Hearing about the Jain Hawala case, I telephoned from Singapore to find him angry, bitter and raging about political chicanery. He left to float the Madhya Pradesh Vikas Congress
but though he did return to the fold his relations with the political centre remained as fraught as before. Rahul Gandhi’s implicit charge of betrayed friendship because Jyotiraditya Scindia
was the only man who could walk into his house at any time reminded me of Madhavrao exploding once that the Gwalior flag had flown for 500 years and would still fly if the Congress
flag was withdrawn.
It seemed clear then that Arjun Singh’s campaign of calumny which the media lapped up might never have been possible without Rajiv Gandhi’s tacit nod. Madhavrao was quick to correct me when I repeated the popular version that Rajiv had inducted him into Congress. “No! It was Indira Gandhi.
” Morarji Desai had offered him any ambassadorship he wanted excepting Nepal, presumably fearing that a Hindu prince with a Rana mother and Rana wife might be less than objective in Kathmandu’s durbari politics. Indira proposed Congress membership when he won Guna as an independent in the teeth of the Janata wave. She needed someone to thwart Atal Bihari Vajpayee
from Gwalior. Madhavrao did so magnificently.
He reciprocated with boundless loyalty, even accusing his own mother of bad faith because she had promised to eschew politics as the condition of release from jail and broken her word, unlike Gayatri Devi of Jaipur. He refused to question the Bofors deal. “Can you see Indira Gandhi’s son betraying his country for money,” he stormed.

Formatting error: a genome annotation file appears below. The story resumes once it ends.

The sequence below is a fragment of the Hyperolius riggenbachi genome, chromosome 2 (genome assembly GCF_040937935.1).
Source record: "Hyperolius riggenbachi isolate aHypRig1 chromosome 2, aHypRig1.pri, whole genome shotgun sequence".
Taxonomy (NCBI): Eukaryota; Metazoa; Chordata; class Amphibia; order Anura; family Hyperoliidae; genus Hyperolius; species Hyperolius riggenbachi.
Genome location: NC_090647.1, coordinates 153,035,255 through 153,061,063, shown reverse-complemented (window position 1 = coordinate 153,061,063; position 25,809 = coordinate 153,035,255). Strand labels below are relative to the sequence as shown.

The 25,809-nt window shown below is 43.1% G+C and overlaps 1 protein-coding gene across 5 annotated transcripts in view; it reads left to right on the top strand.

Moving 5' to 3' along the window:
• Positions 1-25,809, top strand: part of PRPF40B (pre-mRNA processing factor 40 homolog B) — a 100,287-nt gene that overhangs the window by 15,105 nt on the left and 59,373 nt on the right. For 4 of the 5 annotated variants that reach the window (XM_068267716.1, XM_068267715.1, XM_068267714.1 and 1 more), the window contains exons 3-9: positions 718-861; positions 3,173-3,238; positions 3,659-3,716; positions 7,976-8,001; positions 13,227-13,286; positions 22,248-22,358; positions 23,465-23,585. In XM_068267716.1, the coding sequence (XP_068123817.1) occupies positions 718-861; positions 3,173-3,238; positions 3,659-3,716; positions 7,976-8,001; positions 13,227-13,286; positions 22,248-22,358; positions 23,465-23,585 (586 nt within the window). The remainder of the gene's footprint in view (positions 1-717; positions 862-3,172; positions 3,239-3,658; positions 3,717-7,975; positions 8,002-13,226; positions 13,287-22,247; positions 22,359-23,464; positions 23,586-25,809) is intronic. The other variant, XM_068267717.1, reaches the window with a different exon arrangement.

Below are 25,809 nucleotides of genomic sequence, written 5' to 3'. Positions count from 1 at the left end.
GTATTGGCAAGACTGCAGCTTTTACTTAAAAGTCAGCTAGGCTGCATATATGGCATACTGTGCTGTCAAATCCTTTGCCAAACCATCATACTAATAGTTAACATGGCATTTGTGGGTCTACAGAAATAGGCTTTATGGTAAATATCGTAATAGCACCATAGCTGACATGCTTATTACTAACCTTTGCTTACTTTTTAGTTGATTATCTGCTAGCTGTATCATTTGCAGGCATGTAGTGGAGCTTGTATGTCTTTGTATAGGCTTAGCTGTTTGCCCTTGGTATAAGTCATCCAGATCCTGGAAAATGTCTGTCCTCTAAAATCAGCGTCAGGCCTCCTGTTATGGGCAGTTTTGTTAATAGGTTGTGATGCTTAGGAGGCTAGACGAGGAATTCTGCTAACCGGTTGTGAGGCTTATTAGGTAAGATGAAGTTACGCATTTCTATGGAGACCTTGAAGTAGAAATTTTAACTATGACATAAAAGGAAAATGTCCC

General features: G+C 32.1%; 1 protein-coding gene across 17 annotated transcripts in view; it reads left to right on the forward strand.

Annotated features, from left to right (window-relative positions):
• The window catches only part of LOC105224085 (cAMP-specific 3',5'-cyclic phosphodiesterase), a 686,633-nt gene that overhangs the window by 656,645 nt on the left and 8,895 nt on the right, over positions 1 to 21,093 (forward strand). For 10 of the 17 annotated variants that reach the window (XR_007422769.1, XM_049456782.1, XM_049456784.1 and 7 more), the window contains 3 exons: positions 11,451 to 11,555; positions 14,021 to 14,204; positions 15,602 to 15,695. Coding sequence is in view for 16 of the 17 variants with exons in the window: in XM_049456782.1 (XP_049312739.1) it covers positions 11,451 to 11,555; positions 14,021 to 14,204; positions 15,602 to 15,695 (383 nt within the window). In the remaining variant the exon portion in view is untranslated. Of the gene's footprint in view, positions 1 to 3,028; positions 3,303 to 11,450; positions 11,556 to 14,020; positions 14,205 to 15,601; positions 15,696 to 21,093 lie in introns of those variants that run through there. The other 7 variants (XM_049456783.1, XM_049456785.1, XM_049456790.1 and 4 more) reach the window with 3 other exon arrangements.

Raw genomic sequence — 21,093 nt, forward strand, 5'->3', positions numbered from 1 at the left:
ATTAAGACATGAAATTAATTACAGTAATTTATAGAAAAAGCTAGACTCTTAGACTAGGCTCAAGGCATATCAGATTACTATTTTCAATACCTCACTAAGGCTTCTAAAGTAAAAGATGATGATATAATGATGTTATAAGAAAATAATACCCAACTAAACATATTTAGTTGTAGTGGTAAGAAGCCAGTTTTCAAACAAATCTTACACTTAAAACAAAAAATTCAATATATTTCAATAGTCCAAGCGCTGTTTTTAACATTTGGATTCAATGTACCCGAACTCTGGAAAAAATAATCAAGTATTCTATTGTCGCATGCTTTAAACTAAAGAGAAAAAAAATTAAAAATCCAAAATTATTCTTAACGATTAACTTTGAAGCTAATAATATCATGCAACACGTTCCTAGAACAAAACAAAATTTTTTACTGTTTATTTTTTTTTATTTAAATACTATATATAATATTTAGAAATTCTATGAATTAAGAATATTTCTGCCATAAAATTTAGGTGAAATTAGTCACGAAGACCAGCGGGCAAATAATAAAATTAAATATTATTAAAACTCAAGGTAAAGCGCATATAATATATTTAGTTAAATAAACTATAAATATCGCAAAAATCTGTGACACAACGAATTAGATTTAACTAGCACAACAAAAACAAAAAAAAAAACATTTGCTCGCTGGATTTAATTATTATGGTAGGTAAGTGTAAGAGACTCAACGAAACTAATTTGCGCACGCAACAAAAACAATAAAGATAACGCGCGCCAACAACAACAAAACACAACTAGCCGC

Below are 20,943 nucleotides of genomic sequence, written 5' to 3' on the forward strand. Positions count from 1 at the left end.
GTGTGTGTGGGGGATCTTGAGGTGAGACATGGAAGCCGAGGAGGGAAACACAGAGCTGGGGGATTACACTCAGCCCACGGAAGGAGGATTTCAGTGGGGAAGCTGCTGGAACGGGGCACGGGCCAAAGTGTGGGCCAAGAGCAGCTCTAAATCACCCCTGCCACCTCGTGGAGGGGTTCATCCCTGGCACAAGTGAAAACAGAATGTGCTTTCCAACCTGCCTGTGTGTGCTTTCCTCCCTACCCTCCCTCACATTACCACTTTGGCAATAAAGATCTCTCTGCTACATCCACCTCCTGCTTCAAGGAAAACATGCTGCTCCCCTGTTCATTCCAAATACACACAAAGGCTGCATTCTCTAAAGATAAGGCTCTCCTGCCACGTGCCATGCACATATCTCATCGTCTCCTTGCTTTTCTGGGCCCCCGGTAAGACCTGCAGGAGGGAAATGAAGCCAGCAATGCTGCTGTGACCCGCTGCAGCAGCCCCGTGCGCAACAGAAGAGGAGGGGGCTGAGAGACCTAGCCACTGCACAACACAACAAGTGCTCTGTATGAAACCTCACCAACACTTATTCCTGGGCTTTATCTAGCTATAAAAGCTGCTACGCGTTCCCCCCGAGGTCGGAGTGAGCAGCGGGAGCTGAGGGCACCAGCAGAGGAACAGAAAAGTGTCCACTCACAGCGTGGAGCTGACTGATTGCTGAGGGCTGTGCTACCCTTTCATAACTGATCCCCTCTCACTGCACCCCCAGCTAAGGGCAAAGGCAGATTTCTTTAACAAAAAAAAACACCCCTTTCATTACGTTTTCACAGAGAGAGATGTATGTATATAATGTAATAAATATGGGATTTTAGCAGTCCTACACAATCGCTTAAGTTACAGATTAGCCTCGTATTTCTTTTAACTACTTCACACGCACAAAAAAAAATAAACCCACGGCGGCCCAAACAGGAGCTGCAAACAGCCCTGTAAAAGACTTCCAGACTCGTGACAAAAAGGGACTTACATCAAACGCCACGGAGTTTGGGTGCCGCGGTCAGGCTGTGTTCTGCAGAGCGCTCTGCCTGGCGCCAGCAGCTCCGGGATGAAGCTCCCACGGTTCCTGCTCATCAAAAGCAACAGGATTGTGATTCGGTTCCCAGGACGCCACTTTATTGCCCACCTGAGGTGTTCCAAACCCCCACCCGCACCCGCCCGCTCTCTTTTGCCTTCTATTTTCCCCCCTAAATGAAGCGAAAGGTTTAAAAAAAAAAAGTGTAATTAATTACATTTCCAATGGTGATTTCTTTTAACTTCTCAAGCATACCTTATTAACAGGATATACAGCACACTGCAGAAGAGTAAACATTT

Many such memories were recalled recently when I read Taya Zinkin’s comment in French Memsahib that the only display of wealth comparable to the Bombay Races was “when the daughter of the Maharajah of Gwalior was married... Casting prudence to the winds, Their Highnesses turned out in full regalia as if to cock a last fling at the sham Gandhian austerity of their new masters.” Taya meant the marriage of Madhavrao’s sister Padmavati to the Maharajah of Tripura when the jewellery was reportedly designed by Van Cleef & Arpels and Tiffany’s.
I read about it in England but well remember the 1987 wedding of Madhavrao’s own daughter (Jyotiraditya’s sister), Chitrangada Raje, with Karan Singh’s son Vikramaditya and the furore it provoked. Ostensibly, the hullabaloo was to protest against the power of money. In reality, it was resentment of what money could never buy. That’s a distinction modern India, dazzled by a Hinduja wedding that took place around then in Mumbai, doesn’t understand.
When Indira appointed a noted Calcutta barrister, Sachin Chaudhuri, finance minister in 1965, his younger brother joked that their raja had become a prajas of Home Minister Amit Shah
and Prime Minister Narendra Modi.
Aya Rams and Gaya Rams merit scant respect.